A SQL Server Hardware Tidbit a Day – Day 10

For Day 10 of this series, I am going to talk a little bit about disk performance and one easy benchmark tool that you can use to quickly compare the performance of different types of disks and disk arrays. CrystalDiskMark, which is available from Crystal Dew World is a fairly well-known disk subsystem benchmark. You can select the number of test runs, desired file size, desired test file type, and which logical drive you want to test.  It allows you to measure:

  1. Sequential read and write performance in megabytes/second
  2. Random read and write performance for a 512K block size
  3. Random read and write performance for a 4K block size
  4. Random read and write performance for a 4K block size with a queue depth of 32

There are other disk benchmarks such as SQLIO that will do a much more thorough job of benchmarking your disk subsystem, but they are a little more difficult to work with. Using CrystalDiskMark should be a supplement to other disk benchmarking that you do. I like to do my first round of testing on each logical drive using CrystalDiskMark before I do more detailed, time-consuming testing with SQLIO. You should test all of your logical drives with these tools before you install SQL Server.

I have captured the test results for a high-performance consumer grade 6Gbps MLC SSD (the 256GBGB Samsung 840 Pro) in Figure 1, showing pretty impressive sequential and random I/O performance. This particular drive is basically limited by the sequential bandwidth limits of the 6Gbps SATA III interface (which is about 550MB/sec). We will probably start to see 12Gbps SATA become available over the next year or so.

Figure 2 shows the results for two 15K SAS drives in a RAID 1 array. Both sequential and random read write performance are much better with the single SSD drive, but where you see the biggest difference is with random reads and writes with a queue depth of 32, which is more like most server workloads. That is where flash-based storage really shines.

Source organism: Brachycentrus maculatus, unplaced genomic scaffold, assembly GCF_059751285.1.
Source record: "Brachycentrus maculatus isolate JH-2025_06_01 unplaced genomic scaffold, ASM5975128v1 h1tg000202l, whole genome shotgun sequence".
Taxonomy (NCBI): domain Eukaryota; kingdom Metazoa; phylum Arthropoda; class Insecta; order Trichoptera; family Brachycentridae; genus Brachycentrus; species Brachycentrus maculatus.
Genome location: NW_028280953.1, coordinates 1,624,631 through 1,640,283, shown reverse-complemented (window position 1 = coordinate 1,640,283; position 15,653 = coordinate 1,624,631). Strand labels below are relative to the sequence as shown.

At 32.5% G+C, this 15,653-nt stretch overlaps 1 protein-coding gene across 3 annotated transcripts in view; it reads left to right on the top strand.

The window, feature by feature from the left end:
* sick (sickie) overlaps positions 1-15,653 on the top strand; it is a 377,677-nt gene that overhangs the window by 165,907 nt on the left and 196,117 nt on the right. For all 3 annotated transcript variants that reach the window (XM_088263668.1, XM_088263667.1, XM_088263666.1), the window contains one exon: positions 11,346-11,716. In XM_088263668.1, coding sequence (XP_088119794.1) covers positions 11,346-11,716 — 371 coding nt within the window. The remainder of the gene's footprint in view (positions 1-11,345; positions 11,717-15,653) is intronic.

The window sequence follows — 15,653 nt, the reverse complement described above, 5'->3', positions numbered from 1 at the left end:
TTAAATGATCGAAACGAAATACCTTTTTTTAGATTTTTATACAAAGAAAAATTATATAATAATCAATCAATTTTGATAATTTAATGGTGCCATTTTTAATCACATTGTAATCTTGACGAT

Figure 1: CrystalDiskMark Results for a 256GB Samsung 840 Pro



Figure 2: CrystalDiskMark Results for two 300GB 15K SAS drives in RAID 1

Figure 3 shows the test results for an older 640GB Fusion-io Duo MLC device, which has better sequential read performance than the Samsung 840 Pro (since it is plugged into a PCI-E slot), but actually has lower random I/O performance at high queue depths with this test. Keep in mind that consumer level SSDs do not perform as well when they are under a server-level workload, and their performance becomes more inconsistent as they have to do more garbage collection as part of their wear-leveling process.


Figure 3: CrystalDiskMark Results for a 640GB Fusion-io Duo MLC device

Figure 4 shows the test results for an LSI Nytro WarpDrive BLP4-1600 card using random data (which simulates the effect of data compression or backup compression). The LSI Nytro WarpDrive BLP4-1600 card uses hardware-based compression to improve write performance and increase its write durability. Hardware compression does not work as well when the data has already been compressed by any sort of software compression.


Figure 4: CrystalDiskMark Results for an LSI Nytro WarpDrive BLP4-1600 with random data


Figure 5 shows the test results for an LSI Nytro WarpDrive BLP4-1600 card using 0Fill data (which is highly compressible). The LSI Nytro WarpDrive BLP4-1600 card has much better write performance when the data is not already compressed. This is really a pretty impressive card.


Figure 5: CrystalDiskMark Results for an LSI Nytro WarpDrive BLP4-1600 with compressible data

One thing to keep in mind is that most consumer SSD drives perform better in their larger capacities (so a 256GB drive will have better performance than a 128GB drive of the same model line). You also want to make sure that you use a 6Gbps SATA III port for a 6Gbps SATA III SSD, or else you won’t get get all of the sequential performance the SSD drive is capable of. It you plug a 6Gbps SSD into an older 3Gbps SATA port, you will be limited to about 275MB/sec of sequential throughput.

Sequential throughput is very important when it comes to doing many common database-related tasks, such as backups and restores, creating indexes, and rebuilding indexes.

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